On March 18, 1992, Arvin Construction set a new Kokomo team series record when they rolled a fabulous score of 3344. They eclipsed the Fletcher's Steak House record of 3318 set at Astro Bowl in 1980. Rolling at Cedar Crest Lanes, Arvin Construction put together games of 1164, 1053 and 1127 for the new mark. Members of the team with their scores were: Bob Dunn (722), Scott Nelson (572), Brian Walker (640), Mike Phillips (683) and Greg Garretson (727).

Then on October 6, 1992, only 7 months later, they broke their own record when they rolled a 3351. Scores this time were: Greg Garretson (782), Scott Nelson (683), Mike Phillips (633), Brian Walker (628) and Bob Dunn (620). Nelson's 683 was a career high.


High Scoring Debate Continues

The great debate surrounding high scoring in bowling is still on as has been discussed in Doug Arnold's recent bowling columns. I thought that it would be interesting to look back on earlier local articles on the subject of high scoring conditions.

Don Lowry first discussed the disparity of scoring in various regions of the country in his column back in the late 1950's. In the 1965-66 season, the issue of "lane doctoring" was covered quite thoroughly in his column. He talked about "sand-blocking" (outside boards dry, or sanded, with heavy oil in the center) and "strip-dressing" (applying lane dressing in strips to create good scoring in a given area of the lane).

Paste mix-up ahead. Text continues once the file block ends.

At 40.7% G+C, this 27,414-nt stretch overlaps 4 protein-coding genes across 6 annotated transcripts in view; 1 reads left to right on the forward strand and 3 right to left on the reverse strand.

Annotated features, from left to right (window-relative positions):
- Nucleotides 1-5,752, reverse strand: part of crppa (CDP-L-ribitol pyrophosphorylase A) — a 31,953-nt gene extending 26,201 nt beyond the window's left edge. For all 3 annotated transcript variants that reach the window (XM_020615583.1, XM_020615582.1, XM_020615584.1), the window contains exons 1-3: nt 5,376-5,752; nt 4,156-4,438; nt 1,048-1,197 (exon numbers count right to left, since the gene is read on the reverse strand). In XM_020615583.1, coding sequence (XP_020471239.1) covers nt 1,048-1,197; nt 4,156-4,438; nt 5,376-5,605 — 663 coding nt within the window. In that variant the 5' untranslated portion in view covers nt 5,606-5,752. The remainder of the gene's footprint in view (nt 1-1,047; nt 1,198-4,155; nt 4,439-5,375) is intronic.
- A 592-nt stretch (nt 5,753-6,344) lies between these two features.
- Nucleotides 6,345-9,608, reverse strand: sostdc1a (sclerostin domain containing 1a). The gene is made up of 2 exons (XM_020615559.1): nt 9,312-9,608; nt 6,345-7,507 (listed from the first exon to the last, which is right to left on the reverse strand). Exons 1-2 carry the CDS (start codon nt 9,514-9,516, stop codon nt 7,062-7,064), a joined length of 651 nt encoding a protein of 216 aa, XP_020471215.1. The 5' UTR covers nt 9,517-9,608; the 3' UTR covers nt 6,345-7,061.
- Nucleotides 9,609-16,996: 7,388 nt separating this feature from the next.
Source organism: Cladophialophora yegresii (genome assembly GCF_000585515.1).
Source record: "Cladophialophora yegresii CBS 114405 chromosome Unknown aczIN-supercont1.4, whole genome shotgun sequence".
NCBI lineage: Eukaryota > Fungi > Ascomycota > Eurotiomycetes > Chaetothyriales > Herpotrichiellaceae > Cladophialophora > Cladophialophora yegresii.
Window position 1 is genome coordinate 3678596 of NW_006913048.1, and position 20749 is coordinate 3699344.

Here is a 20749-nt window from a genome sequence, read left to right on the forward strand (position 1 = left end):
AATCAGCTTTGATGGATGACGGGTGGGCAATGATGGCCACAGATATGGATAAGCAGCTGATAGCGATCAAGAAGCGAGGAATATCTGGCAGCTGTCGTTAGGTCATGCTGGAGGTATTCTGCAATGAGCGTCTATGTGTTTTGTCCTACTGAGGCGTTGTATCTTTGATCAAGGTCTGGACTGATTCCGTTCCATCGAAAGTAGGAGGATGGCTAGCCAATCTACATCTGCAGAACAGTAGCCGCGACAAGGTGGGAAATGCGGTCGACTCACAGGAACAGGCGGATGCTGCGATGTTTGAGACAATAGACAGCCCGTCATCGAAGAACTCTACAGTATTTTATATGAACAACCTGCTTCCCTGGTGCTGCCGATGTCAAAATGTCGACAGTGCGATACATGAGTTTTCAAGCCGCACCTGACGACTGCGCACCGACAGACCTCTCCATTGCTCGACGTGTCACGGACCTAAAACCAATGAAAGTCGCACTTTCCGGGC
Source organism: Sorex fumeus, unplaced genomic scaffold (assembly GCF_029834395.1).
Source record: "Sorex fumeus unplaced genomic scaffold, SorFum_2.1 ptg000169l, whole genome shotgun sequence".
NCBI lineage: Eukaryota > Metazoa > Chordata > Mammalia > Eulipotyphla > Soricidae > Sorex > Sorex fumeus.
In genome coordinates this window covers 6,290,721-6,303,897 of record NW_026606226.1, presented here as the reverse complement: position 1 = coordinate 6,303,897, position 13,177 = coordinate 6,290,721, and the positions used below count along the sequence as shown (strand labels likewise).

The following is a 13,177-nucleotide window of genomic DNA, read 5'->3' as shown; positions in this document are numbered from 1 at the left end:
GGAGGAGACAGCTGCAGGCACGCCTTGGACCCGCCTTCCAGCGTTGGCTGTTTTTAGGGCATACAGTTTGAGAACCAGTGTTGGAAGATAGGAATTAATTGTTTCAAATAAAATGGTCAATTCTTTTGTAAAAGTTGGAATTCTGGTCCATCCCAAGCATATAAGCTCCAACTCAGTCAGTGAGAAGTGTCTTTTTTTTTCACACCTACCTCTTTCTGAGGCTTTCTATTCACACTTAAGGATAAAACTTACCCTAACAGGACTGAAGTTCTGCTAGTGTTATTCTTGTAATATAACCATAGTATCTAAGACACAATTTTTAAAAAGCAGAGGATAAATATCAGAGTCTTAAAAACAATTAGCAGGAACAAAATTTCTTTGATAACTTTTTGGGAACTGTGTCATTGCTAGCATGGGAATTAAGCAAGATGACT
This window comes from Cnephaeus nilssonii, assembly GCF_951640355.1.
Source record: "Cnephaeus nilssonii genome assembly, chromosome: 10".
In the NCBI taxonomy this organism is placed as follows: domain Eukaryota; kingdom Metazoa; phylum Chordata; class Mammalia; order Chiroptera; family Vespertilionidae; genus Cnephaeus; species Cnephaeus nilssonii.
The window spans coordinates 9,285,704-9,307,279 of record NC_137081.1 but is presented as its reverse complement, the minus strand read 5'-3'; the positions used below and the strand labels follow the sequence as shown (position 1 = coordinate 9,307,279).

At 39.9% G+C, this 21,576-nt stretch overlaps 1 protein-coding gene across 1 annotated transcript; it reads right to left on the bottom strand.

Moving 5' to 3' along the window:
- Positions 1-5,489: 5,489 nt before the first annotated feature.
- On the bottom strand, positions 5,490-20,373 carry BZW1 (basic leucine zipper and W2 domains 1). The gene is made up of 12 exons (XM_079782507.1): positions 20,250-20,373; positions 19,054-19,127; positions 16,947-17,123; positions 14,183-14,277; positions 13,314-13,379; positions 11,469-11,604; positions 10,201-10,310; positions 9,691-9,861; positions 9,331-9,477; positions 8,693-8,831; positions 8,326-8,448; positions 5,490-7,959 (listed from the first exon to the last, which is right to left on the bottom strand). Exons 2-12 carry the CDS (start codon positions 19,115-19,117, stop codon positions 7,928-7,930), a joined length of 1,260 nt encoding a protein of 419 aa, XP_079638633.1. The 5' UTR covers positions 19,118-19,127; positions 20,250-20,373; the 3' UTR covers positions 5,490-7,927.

Lowry also noted that the issue of "lane doctoring" was a major issue that had no easy solution. At the time there was no American Bowling Congress (ABC) rule pertaining to lane conditions. The ABC contended that "lane-doctoring" violated the spirit of the rules and sportsmanship. Lowry agreed but questioned how you can enforce the spirit of the rules. Lowry expressed his opinion that "lane-doctoring" was prevalent in highly competitive areas where bowling centers had to fight to get bowlers. These proprietors recognized that high scores brought people into their bowling centers.